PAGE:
Sered,S. & Norton-Hawk, M. (2013). Criminalized Women and the HealthCare System. Journalof Correctional Health Care,19(3),164-177.
Whileworking at Suffolk University in the Department of Sociology, Sered &Norton-Hawk conducted research on women’s health and massincarceration. The article examines the challenges women encounterwhen accessing health care before, during, and after incarceration.The authors claim that the health care problems in a prison settingrelate to the wider health issues in the United States. They alsoexplained the issues that most inmates encounter when they try toaccess health care facilities and professionals. The articleconcludes with reasonable proposals for improving medical servicesand facilities in prison to manage the long-term health care needs offemale prisoners. The information is useful to the health careproviders, policy makers, prison administrators, and officers. The paper coincides with the data provided in “HealthDisparities and the Criminal Justice System: an Agenda for FurtherResearch and Action”and “Womenin Prison: International Problems and Human Rights Based Approachesto Reforms”because they discuss how medical care in prison affects the access tohealth care facilities in the community upon release. Additionally,both articles do not consider economic issues to be a significantobstacle when accessing health care services in prison.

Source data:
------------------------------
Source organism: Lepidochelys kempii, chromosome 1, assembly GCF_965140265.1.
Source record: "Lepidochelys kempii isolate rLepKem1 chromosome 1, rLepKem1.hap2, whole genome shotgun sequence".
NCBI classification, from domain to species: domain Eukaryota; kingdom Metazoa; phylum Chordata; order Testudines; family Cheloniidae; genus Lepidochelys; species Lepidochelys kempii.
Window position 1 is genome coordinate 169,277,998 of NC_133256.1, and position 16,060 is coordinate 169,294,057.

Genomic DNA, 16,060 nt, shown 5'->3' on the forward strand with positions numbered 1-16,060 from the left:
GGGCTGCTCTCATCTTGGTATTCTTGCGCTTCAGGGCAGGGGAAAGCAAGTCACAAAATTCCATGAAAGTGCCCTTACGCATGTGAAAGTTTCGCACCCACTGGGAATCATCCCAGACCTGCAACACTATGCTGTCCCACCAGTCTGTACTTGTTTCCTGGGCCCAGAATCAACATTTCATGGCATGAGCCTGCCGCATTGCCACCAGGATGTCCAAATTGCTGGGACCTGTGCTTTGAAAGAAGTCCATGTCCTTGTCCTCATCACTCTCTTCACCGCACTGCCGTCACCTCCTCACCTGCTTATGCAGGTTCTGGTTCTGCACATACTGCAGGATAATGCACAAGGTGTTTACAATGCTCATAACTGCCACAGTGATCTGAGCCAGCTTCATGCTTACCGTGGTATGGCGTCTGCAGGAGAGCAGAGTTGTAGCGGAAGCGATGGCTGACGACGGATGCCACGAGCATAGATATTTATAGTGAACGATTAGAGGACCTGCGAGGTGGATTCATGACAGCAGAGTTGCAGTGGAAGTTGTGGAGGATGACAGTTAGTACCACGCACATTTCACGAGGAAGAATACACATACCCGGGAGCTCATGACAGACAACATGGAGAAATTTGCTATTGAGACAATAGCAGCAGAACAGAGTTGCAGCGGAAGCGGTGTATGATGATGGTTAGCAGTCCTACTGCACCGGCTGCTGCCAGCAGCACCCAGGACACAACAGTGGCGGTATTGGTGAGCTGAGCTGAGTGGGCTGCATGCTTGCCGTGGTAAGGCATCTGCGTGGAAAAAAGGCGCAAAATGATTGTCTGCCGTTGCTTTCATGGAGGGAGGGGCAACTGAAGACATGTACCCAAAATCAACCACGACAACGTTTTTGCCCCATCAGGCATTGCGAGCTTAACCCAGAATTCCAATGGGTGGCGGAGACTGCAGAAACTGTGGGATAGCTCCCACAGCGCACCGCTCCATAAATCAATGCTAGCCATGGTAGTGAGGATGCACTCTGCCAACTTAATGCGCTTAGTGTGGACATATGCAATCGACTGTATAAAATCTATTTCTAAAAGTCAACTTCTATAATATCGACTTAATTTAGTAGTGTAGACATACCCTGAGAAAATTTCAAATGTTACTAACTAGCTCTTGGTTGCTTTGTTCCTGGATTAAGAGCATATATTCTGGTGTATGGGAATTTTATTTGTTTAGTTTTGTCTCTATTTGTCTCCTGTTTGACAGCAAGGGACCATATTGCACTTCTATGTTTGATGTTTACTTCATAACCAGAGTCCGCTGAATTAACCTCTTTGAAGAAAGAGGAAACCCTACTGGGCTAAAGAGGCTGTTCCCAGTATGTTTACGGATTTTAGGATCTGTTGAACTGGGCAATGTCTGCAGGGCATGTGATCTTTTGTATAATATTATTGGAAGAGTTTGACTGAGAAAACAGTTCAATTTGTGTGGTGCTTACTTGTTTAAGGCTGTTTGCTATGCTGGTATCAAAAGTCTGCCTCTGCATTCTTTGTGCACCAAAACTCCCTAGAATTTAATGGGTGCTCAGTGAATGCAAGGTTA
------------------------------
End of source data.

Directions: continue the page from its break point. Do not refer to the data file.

Silk-Walker,P., Becker, T., & Fickenscher, A. (2001). Women Behind Bars:Health Needs of Inmates in a County Jail. PublicHealth Reports,116(3),191-196.